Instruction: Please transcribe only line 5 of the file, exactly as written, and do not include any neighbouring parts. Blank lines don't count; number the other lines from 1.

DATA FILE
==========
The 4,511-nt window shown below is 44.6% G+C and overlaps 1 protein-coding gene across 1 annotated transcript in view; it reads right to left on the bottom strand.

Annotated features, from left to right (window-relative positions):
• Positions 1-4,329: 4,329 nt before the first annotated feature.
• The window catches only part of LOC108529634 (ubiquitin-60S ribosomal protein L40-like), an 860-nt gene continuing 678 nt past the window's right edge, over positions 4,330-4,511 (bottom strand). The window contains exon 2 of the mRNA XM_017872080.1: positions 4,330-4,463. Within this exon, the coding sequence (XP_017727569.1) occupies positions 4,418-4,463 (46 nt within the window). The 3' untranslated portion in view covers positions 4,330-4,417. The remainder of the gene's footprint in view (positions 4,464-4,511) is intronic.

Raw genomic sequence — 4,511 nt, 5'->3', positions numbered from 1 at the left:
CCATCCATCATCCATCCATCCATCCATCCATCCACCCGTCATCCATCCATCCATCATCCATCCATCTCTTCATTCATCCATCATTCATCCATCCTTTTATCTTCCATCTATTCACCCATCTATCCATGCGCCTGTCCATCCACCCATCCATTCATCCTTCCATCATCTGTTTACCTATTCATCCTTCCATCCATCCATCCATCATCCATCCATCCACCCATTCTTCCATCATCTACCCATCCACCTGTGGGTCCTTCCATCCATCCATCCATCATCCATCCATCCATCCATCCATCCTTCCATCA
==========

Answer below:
Raw genomic sequence — 4,511 nt, 5'->3', positions numbered from 1 at the left: